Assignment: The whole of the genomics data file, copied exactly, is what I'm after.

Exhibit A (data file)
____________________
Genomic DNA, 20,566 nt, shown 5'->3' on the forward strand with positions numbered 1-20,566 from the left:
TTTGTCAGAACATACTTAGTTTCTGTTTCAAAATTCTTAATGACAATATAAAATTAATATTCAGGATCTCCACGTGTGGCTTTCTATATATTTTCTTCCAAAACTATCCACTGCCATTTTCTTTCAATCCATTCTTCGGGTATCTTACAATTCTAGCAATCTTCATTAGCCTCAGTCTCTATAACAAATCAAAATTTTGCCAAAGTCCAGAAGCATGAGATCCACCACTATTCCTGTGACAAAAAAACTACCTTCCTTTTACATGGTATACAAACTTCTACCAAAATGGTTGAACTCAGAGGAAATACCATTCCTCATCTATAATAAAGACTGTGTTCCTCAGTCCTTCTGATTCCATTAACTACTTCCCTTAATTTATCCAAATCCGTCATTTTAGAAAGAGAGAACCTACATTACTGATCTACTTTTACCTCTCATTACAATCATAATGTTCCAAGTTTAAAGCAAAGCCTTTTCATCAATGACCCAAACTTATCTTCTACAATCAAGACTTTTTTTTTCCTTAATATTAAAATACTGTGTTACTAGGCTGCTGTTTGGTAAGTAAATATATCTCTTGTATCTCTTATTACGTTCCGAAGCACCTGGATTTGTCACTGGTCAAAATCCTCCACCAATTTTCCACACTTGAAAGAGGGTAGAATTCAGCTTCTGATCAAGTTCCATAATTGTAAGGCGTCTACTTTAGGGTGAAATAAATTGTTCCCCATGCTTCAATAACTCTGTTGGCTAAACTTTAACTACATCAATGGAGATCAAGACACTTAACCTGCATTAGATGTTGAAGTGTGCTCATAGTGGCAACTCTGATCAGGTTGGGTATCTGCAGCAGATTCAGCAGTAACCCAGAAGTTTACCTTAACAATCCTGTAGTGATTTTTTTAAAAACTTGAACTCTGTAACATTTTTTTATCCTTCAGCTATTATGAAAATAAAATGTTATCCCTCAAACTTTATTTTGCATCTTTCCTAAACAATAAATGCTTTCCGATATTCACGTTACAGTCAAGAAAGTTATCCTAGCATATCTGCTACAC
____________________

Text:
Genomic DNA, 20,566 nt, shown 5'->3' on the forward strand with positions numbered 1-20,566 from the left:
TTTGTCAGAACATACTTAGTTTCTGTTTCAAAATTCTTAATGACAATATAAAATTAATATTCAGGATCTCCACGTGTGGCTTTCTATATATTTTCTTCCAAAACTATCCACTGCCATTTTCTTTCAATCCATTCTTCGGGTATCTTACAATTCTAGCAATCTTCATTAGCCTCAGTCTCTATAACAAATCAAAATTTTGCCAAAGTCCAGAAGCATGAGATCCACCACTATTCCTGTGACAAAAAAACTACCTTCCTTTTACATGGTATACAAACTTCTACCAAAATGGTTGAACTCAGAGGAAATACCATTCCTCATCTATAATAAAGACTGTGTTCCTCAGTCCTTCTGATTCCATTAACTACTTCCCTTAATTTATCCAAATCCGTCATTTTAGAAAGAGAGAACCTACATTACTGATCTACTTTTACCTCTCATTACAATCATAATGTTCCAAGTTTAAAGCAAAGCCTTTTCATCAATGACCCAAACTTATCTTCTACAATCAAGACTTTTTTTTTCCTTAATATTAAAATACTGTGTTACTAGGCTGCTGTTTGGTAAGTAAATATATCTCTTGTATCTCTTATTACGTTCCGAAGCACCTGGATTTGTCACTGGTCAAAATCCTCCACCAATTTTCCACACTTGAAAGAGGGTAGAATTCAGCTTCTGATCAAGTTCCATAATTGTAAGGCGTCTACTTTAGGGTGAAATAAATTGTTCCCCATGCTTCAATAACTCTGTTGGCTAAACTTTAACTACATCAATGGAGATCAAGACACTTAACCTGCATTAGATGTTGAAGTGTGCTCATAGTGGCAACTCTGATCAGGTTGGGTATCTGCAGCAGATTCAGCAGTAACCCAGAAGTTTACCTTAACAATCCTGTAGTGATTTTTTTAAAAACTTGAACTCTGTAACATTTTTTTATCCTTCAGCTATTATGAAAATAAAATGTTATCCCTCAAACTTTATTTTGCATCTTTCCTAAACAATAAATGCTTTCCGATATTCACGTTACAGTCAAGAAAGTTATCCTAGCATATCTGCTACAC